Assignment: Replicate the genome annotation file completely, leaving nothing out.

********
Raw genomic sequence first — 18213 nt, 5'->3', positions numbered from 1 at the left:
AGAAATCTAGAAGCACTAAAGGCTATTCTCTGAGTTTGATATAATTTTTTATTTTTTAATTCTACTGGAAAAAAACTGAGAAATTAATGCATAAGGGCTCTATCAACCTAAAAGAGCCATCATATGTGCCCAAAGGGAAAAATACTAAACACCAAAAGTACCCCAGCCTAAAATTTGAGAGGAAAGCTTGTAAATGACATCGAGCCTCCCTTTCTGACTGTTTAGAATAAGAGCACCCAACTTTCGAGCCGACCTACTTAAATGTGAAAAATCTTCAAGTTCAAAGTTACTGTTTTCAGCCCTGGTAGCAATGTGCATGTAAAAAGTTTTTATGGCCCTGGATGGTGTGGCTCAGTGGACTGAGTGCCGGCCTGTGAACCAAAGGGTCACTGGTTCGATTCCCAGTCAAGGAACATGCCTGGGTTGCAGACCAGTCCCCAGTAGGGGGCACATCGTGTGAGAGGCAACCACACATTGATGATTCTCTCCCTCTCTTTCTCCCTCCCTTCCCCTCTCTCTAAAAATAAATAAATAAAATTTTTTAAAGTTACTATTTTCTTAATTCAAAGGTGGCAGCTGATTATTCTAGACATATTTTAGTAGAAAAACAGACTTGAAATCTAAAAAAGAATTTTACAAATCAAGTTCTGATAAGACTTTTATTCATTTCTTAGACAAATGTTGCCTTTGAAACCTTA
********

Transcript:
Raw genomic sequence first — 18213 nt, 5'->3', positions numbered from 1 at the left:
AGAAATCTAGAAGCACTAAAGGCTATTCTCTGAGTTTGATATAATTTTTTATTTTTTAATTCTACTGGAAAAAAACTGAGAAATTAATGCATAAGGGCTCTATCAACCTAAAAGAGCCATCATATGTGCCCAAAGGGAAAAATACTAAACACCAAAAGTACCCCAGCCTAAAATTTGAGAGGAAAGCTTGTAAATGACATCGAGCCTCCCTTTCTGACTGTTTAGAATAAGAGCACCCAACTTTCGAGCCGACCTACTTAAATGTGAAAAATCTTCAAGTTCAAAGTTACTGTTTTCAGCCCTGGTAGCAATGTGCATGTAAAAAGTTTTTATGGCCCTGGATGGTGTGGCTCAGTGGACTGAGTGCCGGCCTGTGAACCAAAGGGTCACTGGTTCGATTCCCAGTCAAGGAACATGCCTGGGTTGCAGACCAGTCCCCAGTAGGGGGCACATCGTGTGAGAGGCAACCACACATTGATGATTCTCTCCCTCTCTTTCTCCCTCCCTTCCCCTCTCTCTAAAAATAAATAAATAAAATTTTTTAAAGTTACTATTTTCTTAATTCAAAGGTGGCAGCTGATTATTCTAGACATATTTTAGTAGAAAAACAGACTTGAAATCTAAAAAAGAATTTTACAAATCAAGTTCTGATAAGACTTTTATTCATTTCTTAGACAAATGTTGCCTTTGAAACCTTA